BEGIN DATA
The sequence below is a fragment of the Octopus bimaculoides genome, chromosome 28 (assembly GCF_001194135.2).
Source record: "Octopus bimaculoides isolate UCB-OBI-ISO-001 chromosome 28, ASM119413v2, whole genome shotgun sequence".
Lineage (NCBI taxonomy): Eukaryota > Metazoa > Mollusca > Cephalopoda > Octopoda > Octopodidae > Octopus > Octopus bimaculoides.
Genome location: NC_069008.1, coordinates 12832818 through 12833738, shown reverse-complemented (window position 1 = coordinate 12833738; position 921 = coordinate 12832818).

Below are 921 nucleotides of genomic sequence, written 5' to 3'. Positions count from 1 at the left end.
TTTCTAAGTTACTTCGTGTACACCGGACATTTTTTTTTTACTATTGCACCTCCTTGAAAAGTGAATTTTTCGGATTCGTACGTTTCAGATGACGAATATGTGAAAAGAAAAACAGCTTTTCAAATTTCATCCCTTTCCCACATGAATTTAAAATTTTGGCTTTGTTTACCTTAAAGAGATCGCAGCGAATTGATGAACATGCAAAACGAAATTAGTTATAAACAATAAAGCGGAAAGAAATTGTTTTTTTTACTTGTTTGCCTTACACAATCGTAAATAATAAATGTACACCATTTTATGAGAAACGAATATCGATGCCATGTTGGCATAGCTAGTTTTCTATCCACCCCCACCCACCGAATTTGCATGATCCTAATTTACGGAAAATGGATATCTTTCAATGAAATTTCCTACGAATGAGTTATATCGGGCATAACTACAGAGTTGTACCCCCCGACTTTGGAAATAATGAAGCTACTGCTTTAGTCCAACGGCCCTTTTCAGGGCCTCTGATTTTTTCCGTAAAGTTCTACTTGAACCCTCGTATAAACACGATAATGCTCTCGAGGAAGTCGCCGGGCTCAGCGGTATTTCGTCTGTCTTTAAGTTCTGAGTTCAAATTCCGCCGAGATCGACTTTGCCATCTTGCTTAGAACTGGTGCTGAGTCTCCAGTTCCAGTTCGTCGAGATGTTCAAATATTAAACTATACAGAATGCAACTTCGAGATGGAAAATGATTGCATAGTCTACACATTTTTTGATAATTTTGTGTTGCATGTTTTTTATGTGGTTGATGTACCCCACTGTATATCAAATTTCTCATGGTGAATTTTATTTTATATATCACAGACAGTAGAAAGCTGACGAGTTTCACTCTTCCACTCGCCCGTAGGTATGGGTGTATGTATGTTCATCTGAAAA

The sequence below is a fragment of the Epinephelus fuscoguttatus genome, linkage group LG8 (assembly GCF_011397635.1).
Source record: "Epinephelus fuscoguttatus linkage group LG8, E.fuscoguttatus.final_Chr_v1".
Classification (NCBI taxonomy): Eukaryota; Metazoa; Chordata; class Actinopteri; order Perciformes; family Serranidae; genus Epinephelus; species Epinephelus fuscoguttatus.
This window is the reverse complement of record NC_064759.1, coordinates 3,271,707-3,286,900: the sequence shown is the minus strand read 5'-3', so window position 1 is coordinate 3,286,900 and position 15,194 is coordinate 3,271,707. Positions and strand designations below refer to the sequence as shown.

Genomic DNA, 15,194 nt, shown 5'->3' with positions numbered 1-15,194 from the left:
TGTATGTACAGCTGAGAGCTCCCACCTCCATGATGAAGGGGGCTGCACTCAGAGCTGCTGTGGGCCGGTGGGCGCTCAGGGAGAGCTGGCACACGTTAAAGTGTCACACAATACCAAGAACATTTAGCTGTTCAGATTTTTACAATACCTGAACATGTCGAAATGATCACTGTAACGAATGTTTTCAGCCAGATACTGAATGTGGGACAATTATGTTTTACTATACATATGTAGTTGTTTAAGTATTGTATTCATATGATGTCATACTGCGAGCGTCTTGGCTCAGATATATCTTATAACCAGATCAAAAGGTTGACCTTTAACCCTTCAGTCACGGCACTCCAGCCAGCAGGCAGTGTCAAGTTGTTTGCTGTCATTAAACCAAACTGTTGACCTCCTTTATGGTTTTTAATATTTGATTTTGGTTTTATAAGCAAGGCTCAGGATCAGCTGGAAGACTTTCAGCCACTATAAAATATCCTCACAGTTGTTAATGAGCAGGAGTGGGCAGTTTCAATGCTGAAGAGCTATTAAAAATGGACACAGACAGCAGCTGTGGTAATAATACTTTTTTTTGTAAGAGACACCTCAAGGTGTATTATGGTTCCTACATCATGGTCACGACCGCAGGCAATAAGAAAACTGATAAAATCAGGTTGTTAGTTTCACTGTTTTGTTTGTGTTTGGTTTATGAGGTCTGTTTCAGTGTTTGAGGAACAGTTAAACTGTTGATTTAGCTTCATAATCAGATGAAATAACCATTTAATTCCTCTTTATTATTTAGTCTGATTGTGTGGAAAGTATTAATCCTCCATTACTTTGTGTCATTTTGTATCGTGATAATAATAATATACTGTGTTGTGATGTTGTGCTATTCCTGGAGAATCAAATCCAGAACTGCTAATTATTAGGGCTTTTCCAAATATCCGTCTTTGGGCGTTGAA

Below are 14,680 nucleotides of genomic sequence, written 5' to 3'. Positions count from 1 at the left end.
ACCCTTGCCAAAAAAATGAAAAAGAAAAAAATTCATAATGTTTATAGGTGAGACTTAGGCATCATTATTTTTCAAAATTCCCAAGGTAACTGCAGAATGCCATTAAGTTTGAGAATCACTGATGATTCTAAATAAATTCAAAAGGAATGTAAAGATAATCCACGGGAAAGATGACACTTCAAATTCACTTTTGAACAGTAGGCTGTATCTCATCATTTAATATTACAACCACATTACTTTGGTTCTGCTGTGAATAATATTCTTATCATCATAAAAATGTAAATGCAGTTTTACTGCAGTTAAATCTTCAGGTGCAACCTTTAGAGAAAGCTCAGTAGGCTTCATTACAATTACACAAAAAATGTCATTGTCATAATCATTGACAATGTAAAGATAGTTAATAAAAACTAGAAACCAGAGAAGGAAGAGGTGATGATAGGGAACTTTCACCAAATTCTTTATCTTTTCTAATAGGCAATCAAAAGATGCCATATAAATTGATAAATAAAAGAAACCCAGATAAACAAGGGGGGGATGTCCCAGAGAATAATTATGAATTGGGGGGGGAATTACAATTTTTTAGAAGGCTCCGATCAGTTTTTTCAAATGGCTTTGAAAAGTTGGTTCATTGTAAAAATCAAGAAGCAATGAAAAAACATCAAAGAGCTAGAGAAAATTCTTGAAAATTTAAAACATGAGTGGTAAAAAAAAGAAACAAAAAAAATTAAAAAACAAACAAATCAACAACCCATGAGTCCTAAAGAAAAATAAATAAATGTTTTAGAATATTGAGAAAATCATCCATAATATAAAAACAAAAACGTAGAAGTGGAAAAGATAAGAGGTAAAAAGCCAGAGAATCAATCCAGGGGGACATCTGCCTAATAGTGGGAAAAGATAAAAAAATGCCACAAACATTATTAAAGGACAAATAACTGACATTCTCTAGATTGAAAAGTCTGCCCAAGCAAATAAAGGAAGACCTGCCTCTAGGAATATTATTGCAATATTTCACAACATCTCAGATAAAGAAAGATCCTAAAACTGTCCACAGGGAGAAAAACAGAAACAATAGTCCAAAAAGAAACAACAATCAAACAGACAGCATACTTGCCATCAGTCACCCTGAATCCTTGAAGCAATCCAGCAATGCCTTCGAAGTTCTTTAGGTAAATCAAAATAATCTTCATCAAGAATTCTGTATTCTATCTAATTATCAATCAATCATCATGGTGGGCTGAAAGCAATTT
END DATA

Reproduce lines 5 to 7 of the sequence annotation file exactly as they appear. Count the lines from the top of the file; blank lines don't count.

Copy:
Below are 921 nucleotides of genomic sequence, written 5' to 3'. Positions count from 1 at the left end.
TTTCTAAGTTACTTCGTGTACACCGGACATTTTTTTTTTACTATTGCACCTCCTTGAAAAGTGAATTTTTCGGATTCGTACGTTTCAGATGACGAATATGTGAAAAGAAAAACAGCTTTTCAAATTTCATCCCTTTCCCACATGAATTTAAAATTTTGGCTTTGTTTACCTTAAAGAGATCGCAGCGAATTGATGAACATGCAAAACGAAATTAGTTATAAACAATAAAGCGGAAAGAAATTGTTTTTTTTACTTGTTTGCCTTACACAATCGTAAATAATAAATGTACACCATTTTATGAGAAACGAATATCGATGCCATGTTGGCATAGCTAGTTTTCTATCCACCCCCACCCACCGAATTTGCATGATCCTAATTTACGGAAAATGGATATCTTTCAATGAAATTTCCTACGAATGAGTTATATCGGGCATAACTACAGAGTTGTACCCCCCGACTTTGGAAATAATGAAGCTACTGCTTTAGTCCAACGGCCCTTTTCAGGGCCTCTGATTTTTTCCGTAAAGTTCTACTTGAACCCTCGTATAAACACGATAATGCTCTCGAGGAAGTCGCCGGGCTCAGCGGTATTTCGTCTGTCTTTAAGTTCTGAGTTCAAATTCCGCCGAGATCGACTTTGCCATCTTGCTTAGAACTGGTGCTGAGTCTCCAGTTCCAGTTCGTCGAGATGTTCAAATATTAAACTATACAGAATGCAACTTCGAGATGGAAAATGATTGCATAGTCTACACATTTTTTGATAATTTTGTGTTGCATGTTTTTTATGTGGTTGATGTACCCCACTGTATATCAAATTTCTCATGGTGAATTTTATTTTATATATCACAGACAGTAGAAAGCTGACGAGTTTCACTCTTCCACTCGCCCGTAGGTATGGGTGTATGTATGTTCATCTGAAAA

The sequence below is a fragment of the Epinephelus fuscoguttatus genome, linkage group LG8 (assembly GCF_011397635.1).